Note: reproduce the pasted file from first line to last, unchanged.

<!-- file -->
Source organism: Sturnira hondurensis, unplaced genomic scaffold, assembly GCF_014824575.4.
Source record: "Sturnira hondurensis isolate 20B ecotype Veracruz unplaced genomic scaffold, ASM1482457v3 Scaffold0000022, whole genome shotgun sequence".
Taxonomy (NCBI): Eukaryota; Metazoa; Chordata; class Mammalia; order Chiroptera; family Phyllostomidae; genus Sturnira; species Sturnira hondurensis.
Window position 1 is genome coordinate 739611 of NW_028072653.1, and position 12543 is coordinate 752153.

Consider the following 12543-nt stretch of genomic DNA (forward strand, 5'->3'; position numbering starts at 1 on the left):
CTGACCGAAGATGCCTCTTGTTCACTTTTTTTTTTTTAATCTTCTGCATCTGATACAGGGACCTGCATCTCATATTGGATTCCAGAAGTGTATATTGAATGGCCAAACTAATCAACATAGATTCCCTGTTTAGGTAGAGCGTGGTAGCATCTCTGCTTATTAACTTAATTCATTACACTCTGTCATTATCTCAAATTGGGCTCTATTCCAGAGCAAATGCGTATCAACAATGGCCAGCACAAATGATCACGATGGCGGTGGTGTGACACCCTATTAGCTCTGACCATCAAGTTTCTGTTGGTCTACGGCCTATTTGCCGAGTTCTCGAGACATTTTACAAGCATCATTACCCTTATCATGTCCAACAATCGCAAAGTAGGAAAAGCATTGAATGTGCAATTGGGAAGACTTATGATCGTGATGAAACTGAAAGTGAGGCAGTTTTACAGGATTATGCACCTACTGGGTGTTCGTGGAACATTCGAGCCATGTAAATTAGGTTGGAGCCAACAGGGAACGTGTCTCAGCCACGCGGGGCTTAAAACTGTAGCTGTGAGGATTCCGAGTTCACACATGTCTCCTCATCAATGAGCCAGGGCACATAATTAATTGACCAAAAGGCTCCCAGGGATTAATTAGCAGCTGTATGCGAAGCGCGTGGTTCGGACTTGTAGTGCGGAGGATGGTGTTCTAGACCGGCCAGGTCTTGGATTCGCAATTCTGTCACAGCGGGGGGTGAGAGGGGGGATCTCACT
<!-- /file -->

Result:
Source organism: Sturnira hondurensis, unplaced genomic scaffold, assembly GCF_014824575.4.
Source record: "Sturnira hondurensis isolate 20B ecotype Veracruz unplaced genomic scaffold, ASM1482457v3 Scaffold0000022, whole genome shotgun sequence".
Taxonomy (NCBI): Eukaryota; Metazoa; Chordata; class Mammalia; order Chiroptera; family Phyllostomidae; genus Sturnira; species Sturnira hondurensis.
Window position 1 is genome coordinate 739611 of NW_028072653.1, and position 12543 is coordinate 752153.

Consider the following 12543-nt stretch of genomic DNA (forward strand, 5'->3'; position numbering starts at 1 on the left):
CTGACCGAAGATGCCTCTTGTTCACTTTTTTTTTTTTAATCTTCTGCATCTGATACAGGGACCTGCATCTCATATTGGATTCCAGAAGTGTATATTGAATGGCCAAACTAATCAACATAGATTCCCTGTTTAGGTAGAGCGTGGTAGCATCTCTGCTTATTAACTTAATTCATTACACTCTGTCATTATCTCAAATTGGGCTCTATTCCAGAGCAAATGCGTATCAACAATGGCCAGCACAAATGATCACGATGGCGGTGGTGTGACACCCTATTAGCTCTGACCATCAAGTTTCTGTTGGTCTACGGCCTATTTGCCGAGTTCTCGAGACATTTTACAAGCATCATTACCCTTATCATGTCCAACAATCGCAAAGTAGGAAAAGCATTGAATGTGCAATTGGGAAGACTTATGATCGTGATGAAACTGAAAGTGAGGCAGTTTTACAGGATTATGCACCTACTGGGTGTTCGTGGAACATTCGAGCCATGTAAATTAGGTTGGAGCCAACAGGGAACGTGTCTCAGCCACGCGGGGCTTAAAACTGTAGCTGTGAGGATTCCGAGTTCACACATGTCTCCTCATCAATGAGCCAGGGCACATAATTAATTGACCAAAAGGCTCCCAGGGATTAATTAGCAGCTGTATGCGAAGCGCGTGGTTCGGACTTGTAGTGCGGAGGATGGTGTTCTAGACCGGCCAGGTCTTGGATTCGCAATTCTGTCACAGCGGGGGGTGAGAGGGGGGATCTCACT